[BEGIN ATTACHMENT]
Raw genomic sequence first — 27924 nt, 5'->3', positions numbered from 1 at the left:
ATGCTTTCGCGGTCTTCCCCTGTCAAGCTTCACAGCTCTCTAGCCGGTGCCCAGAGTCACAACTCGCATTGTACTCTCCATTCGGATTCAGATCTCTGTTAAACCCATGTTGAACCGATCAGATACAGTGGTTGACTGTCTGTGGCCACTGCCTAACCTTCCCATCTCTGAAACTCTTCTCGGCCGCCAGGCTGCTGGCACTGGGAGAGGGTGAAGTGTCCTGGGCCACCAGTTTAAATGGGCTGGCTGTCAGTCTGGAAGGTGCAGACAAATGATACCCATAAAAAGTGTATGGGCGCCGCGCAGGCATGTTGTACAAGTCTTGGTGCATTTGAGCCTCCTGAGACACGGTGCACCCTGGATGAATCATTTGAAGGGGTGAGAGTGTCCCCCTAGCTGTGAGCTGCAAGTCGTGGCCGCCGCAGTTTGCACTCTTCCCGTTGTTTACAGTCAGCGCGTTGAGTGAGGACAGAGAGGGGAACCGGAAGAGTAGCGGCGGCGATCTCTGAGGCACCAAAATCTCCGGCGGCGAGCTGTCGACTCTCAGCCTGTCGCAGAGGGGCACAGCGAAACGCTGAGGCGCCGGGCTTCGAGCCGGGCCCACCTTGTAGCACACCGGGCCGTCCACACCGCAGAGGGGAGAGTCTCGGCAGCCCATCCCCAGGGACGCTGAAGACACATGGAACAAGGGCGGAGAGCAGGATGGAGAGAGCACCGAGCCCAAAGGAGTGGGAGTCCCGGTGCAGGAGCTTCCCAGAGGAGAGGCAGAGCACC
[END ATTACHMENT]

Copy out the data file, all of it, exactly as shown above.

Raw genomic sequence first — 27924 nt, 5'->3', positions numbered from 1 at the left:
ATGCTTTCGCGGTCTTCCCCTGTCAAGCTTCACAGCTCTCTAGCCGGTGCCCAGAGTCACAACTCGCATTGTACTCTCCATTCGGATTCAGATCTCTGTTAAACCCATGTTGAACCGATCAGATACAGTGGTTGACTGTCTGTGGCCACTGCCTAACCTTCCCATCTCTGAAACTCTTCTCGGCCGCCAGGCTGCTGGCACTGGGAGAGGGTGAAGTGTCCTGGGCCACCAGTTTAAATGGGCTGGCTGTCAGTCTGGAAGGTGCAGACAAATGATACCCATAAAAAGTGTATGGGCGCCGCGCAGGCATGTTGTACAAGTCTTGGTGCATTTGAGCCTCCTGAGACACGGTGCACCCTGGATGAATCATTTGAAGGGGTGAGAGTGTCCCCCTAGCTGTGAGCTGCAAGTCGTGGCCGCCGCAGTTTGCACTCTTCCCGTTGTTTACAGTCAGCGCGTTGAGTGAGGACAGAGAGGGGAACCGGAAGAGTAGCGGCGGCGATCTCTGAGGCACCAAAATCTCCGGCGGCGAGCTGTCGACTCTCAGCCTGTCGCAGAGGGGCACAGCGAAACGCTGAGGCGCCGGGCTTCGAGCCGGGCCCACCTTGTAGCACACCGGGCCGTCCACACCGCAGAGGGGAGAGTCTCGGCAGCCCATCCCCAGGGACGCTGAAGACACATGGAACAAGGGCGGAGAGCAGGATGGAGAGAGCACCGAGCCCAAAGGAGTGGGAGTCCCGGTGCAGGAGCTTCCCAGAGGAGAGGCAGAGCACC